Newspaper article St Louis Post-Dispatch (MO)

Illusions Led to Bosnia Disaster

Newspaper article St Louis Post-Dispatch (MO)

Illusions Led to Bosnia Disaster

Article excerpt

Two days after the fall of Srebrenica, Gen. Philippe Morillon, a member of the French general staff, said: "We have to declare war on Gen. Mladic or get out." Ratko Mladic is the commander of Bosnian Serb forces, the architect of the assault on Srebrenica and the ethnic cleansing that followed.

Morillon's words pithily summed up one lesson of Bosnia for the Western alliance: To intervene in a conflict and pretend there is no difference between the aggressors and the victims is not only dishonorable but ineffectual.

For three years now Britain, France and the United States - acting through the United Nations - have been doing just that: pretending. The U.N. Protection Force proclaimed its neutrality between the Serbs and their Bosnian victims even while it said it was protecting "safe areas" from Serbian attack.

To carry on the pretense, UNPROFOR officers and U.N. officials closed their eyes to horrifying brutalities carried out by Mladic's forces. The justification was that Mladic and the political leader of the Bosnian Serbs, Radovan Karadzic, would then be nice and let relief convoys through. They often promised to do so, but they seldom kept the promises.

The Western officers and envoys who dealt with the Bosnian Serb leaders believed, or at any rate acted on the premise, that they were ultimately rational men open to bargaining. In fact, they are fanatics, committed to killing and raping and torturing other human beings because they are of a different religion.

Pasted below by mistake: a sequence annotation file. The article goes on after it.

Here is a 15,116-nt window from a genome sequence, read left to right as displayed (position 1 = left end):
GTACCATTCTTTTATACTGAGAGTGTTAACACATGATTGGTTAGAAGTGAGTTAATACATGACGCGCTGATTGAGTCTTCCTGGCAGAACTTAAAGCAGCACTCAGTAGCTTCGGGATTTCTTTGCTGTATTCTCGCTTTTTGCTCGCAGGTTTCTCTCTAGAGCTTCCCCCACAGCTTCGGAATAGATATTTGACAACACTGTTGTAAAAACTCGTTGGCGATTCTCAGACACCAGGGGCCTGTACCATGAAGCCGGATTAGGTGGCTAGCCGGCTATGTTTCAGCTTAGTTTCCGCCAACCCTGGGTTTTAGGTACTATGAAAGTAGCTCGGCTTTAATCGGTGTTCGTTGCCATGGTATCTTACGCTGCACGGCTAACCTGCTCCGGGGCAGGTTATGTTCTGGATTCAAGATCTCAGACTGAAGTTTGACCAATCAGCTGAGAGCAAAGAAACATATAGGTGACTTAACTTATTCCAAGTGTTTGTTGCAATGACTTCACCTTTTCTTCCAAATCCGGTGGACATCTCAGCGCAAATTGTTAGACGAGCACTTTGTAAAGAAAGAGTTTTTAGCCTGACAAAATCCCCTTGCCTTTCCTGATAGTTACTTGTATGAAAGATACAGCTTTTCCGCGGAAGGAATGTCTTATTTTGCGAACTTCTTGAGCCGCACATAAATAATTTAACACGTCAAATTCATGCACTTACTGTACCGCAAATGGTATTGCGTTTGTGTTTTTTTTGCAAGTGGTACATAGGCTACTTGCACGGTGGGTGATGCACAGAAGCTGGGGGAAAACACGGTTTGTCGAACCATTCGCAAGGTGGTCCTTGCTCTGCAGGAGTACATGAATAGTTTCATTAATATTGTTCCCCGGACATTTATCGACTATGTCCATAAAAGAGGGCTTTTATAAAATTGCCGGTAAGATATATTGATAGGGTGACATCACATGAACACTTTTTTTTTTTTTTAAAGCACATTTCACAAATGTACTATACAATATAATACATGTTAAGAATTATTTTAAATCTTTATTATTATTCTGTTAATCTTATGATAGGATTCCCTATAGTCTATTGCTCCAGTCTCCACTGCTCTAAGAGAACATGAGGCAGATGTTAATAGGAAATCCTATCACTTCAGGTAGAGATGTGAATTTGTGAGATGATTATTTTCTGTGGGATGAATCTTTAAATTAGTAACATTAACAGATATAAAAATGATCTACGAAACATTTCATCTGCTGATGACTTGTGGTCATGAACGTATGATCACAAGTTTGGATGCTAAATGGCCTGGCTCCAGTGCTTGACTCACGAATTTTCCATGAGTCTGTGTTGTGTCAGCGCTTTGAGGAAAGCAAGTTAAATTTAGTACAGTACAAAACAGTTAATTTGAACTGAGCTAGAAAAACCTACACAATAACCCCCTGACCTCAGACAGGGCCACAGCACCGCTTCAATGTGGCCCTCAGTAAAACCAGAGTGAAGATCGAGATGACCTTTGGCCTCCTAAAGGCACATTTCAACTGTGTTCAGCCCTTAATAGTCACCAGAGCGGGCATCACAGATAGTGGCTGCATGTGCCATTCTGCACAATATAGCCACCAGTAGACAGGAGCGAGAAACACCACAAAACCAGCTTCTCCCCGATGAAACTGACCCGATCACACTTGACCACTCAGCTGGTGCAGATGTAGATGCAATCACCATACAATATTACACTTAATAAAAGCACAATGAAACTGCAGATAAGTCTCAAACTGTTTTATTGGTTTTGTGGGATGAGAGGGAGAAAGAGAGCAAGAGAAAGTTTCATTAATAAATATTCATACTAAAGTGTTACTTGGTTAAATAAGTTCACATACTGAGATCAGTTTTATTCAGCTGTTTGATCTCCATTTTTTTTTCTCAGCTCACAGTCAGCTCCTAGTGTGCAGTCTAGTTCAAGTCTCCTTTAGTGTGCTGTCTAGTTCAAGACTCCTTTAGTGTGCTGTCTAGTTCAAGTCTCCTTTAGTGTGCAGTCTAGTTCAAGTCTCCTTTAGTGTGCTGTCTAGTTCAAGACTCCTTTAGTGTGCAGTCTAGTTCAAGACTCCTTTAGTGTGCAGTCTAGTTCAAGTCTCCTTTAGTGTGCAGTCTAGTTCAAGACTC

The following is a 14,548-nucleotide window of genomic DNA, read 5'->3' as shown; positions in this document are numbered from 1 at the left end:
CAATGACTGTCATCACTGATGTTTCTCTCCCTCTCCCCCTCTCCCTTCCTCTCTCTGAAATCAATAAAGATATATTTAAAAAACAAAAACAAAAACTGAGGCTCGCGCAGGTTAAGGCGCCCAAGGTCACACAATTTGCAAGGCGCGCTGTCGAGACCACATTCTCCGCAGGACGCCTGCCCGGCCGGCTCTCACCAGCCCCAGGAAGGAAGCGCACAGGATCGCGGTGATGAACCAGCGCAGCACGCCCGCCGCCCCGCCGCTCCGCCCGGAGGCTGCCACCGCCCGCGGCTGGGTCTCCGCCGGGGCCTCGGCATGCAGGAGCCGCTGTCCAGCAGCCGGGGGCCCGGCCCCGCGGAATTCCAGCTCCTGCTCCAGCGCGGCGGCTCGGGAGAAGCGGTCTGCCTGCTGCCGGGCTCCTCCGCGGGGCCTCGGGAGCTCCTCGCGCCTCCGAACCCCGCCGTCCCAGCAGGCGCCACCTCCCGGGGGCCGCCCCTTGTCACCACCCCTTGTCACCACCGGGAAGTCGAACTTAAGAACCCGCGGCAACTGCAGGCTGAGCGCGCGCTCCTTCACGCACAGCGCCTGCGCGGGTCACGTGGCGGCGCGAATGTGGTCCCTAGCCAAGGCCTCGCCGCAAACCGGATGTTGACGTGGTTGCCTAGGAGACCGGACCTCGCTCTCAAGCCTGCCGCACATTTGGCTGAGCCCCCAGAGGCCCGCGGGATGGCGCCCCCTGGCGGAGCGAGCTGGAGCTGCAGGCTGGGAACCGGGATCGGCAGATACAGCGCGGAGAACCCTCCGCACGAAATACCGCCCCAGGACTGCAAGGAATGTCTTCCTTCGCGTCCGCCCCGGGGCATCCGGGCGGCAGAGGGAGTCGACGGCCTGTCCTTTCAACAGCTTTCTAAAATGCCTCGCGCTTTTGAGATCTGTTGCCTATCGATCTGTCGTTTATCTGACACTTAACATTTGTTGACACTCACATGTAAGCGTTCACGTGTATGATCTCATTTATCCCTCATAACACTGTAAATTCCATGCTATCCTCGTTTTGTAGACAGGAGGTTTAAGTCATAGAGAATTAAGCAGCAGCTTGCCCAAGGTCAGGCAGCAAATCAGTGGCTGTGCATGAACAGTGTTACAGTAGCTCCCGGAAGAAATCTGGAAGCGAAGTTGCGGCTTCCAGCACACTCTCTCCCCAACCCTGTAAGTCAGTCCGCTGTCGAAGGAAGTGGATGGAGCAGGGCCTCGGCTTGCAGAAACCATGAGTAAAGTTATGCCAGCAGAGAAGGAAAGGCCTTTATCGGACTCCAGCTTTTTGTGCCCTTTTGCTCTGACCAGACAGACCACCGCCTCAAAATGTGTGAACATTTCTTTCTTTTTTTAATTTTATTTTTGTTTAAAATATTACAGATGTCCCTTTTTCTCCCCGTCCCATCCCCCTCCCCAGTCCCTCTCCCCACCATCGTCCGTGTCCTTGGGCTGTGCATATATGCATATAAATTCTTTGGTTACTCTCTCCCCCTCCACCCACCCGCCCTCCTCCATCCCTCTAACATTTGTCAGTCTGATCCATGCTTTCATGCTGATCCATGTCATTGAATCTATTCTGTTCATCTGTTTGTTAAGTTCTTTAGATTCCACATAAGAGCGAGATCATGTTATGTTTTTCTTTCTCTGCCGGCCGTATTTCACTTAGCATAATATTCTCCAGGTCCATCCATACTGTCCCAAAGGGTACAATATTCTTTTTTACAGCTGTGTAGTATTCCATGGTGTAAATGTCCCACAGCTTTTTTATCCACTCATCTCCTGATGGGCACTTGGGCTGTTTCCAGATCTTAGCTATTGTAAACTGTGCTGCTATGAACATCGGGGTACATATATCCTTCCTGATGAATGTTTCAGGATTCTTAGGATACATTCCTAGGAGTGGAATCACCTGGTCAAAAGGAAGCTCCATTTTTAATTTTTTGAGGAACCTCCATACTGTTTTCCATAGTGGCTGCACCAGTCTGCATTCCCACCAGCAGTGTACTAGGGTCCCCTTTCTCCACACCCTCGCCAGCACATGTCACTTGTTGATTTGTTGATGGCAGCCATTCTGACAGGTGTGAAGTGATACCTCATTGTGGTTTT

Only one thing moves Karadzic and Mladic: the credible threat of force. When they thought UNPROFOR might call in meaningful air strikes, they stopped sniping at children in Sarajevo. Now, with UNPROFOR's credibility gone, they have tightened the noose on the capital.

You can't do business with Hitler. So the world learned when Neville Chamberlain boasted that cringing to Adolf Hitler at Munich in 1938 had brought "peace in our time." To Hitler, diplomacy was just an interlude on the way to military victory.

Similarly in Bosnia, the United States and the West Europeans came up with a proposal to settle the conflict by giving the Serbs 49 percent of the country. …

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